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Homily on the Election of Pope Benedict XVI

Archbishop Alex J. Brunett
St. James Cathedral, Seattle
May 1, 2005

    This is a moment of great joy for our Church. We have a pope!

    After the death of Pope John Paul II, we will not be left as orphans, as Jesus assured us in the Gospel. Through the workings of the Holy Spirit and the two-thousand-year tradition of the Church, we have a successor to Pope John Paul II, Pope Benedict XVI.

    Our readings today remind us that the Holy Spirit has been at work in the Church from the beginning. Peter and John went down to Samaria so that the people who had already been baptized could “receive the Holy Spirit,” the Advocate who was promised so that they could proclaim the truth of Jesus Christ, experience the meaning of Easter joy, and remain faithful to the living tradition of the Church.

    Today, as in the early church, the outpouring of the Holy Spirit is leading the Church to that same truth, joy and faithfulness in Christ. It is that Spirit we celebrate in the election of our Holy Father, Pope Benedict XVI.

    Two weeks ago at the funeral Mass for Pope John Paul II, I asked if we shouldn’t be surprised by the worldwide expression of love for him. I reminded people that his papacy had frequently disappointed those who define themselves according to their positions on the so-called ‘hot button’ issues of our day.

    My point was that we did not love Pope John Paul because he agreed with us. We loved him because he loved us with the heart of Jesus. Gospel values guided his papacy with an unerring moral compass. As a result his leadership transcended temporal concerns and led us again and again to the source of our unity…to Jesus, “the way, the truth and the life”—the ultimate principle of our faith, transcending all issues.

    Today we gather on this Sunday to rejoice in the election of Pope Benedict XVI and pray for his successful ministry to all of the Church. It is no secret that many outside our Church and some within it have questioned whether this election is truly a cause for celebration.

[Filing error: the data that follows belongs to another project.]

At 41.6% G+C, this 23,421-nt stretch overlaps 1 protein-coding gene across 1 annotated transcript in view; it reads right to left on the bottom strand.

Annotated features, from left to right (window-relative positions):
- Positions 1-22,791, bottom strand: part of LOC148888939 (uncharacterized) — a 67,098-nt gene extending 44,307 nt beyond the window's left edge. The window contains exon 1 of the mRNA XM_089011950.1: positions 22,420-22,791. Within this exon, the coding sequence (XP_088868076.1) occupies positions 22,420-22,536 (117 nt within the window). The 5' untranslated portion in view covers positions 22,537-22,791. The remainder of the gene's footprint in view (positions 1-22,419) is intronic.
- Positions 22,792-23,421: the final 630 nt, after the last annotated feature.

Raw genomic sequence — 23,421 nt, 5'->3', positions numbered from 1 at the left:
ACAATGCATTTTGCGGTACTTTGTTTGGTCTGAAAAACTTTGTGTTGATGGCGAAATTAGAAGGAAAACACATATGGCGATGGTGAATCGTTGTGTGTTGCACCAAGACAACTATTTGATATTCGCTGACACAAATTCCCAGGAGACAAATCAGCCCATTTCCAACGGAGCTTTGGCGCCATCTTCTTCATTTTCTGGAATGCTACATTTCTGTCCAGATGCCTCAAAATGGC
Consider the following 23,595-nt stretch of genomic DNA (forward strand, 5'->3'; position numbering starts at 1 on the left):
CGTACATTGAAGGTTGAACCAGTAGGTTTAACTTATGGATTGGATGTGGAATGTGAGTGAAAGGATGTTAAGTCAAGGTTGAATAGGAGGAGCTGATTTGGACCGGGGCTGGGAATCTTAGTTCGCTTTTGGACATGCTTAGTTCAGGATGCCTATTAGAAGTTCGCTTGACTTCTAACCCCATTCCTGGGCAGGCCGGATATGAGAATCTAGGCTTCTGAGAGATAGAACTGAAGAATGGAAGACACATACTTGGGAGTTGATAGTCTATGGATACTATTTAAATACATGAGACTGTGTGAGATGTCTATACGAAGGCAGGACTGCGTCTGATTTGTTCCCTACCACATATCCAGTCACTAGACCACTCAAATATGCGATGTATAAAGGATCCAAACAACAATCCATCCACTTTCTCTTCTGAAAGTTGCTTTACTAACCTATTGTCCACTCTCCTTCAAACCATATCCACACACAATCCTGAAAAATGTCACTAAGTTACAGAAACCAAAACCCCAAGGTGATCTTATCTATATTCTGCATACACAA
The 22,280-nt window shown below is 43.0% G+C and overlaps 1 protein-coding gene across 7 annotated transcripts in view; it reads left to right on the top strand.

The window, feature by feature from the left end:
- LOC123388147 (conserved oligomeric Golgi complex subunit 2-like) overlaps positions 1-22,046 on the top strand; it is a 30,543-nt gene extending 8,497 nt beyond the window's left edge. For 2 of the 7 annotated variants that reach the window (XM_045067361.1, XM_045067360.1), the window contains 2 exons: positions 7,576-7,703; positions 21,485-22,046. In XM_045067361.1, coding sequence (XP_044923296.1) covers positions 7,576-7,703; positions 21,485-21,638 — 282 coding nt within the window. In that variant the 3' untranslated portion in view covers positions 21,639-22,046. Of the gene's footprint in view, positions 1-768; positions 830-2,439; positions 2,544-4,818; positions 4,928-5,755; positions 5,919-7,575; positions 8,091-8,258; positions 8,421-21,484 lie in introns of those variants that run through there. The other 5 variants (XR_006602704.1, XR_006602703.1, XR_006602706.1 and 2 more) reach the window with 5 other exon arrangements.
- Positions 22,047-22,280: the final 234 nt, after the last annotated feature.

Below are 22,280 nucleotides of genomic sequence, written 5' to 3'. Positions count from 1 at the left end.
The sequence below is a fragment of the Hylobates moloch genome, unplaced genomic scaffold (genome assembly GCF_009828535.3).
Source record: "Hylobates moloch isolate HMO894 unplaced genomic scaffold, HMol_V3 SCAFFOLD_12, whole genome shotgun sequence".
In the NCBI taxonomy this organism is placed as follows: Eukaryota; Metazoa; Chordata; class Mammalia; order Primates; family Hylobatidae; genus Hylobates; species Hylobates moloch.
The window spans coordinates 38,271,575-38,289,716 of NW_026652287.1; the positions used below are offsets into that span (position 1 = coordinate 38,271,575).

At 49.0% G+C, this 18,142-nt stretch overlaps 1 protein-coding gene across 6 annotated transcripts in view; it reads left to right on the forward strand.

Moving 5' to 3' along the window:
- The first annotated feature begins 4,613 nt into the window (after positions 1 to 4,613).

In response, I would pose another question. Do you think the apostles greeted Peter’s selection as leader of the Church with unanimous approval? We should not be surprised if we discover that some of them were less than enthusiastic.

    We know from Scripture that Peter was slow to grasp the meaning of Jesus’ ministry. He was impulsive, prone to violence and, at the very moment of our Lord’s passion, he denied and deserted him.

    The apostles may be forgiven if they had misgivings about this “Rock” upon which Jesus had chosen to build his Church. And yet Jesus made this flawed fisherman the principal foundation of unity among his “bishops” and his disciples.

    In this Easter season as we read the Acts of the Apostles, we learn that despite his flaws Peter was filled with the Holy Spirit. After his final meeting with Jesus, he boldly proclaimed the Good News and exercised great wisdom and judgment as the leader of the early Church.

    As the successor to Peter and John Paul, Pope Benedict’s selection by our cardinal electors was an unexpected choice for many. For some here in the Archdiocese of Seattle who had been puzzled by his perceived role in questioning certain aspects of Archbishop Hunthausen’s ministry, it opened old wounds.

    To them I would offer this story. When the Vatican was scrutinizing activities in the Archdiocese of Seattle – the now infamous visitation – a young priest who had been ordained by Archbishop Hunthausen went to see him. This young cleric was devoted to the archbishop and was devastated by what he considered unfair treatment of his spiritual father and leader.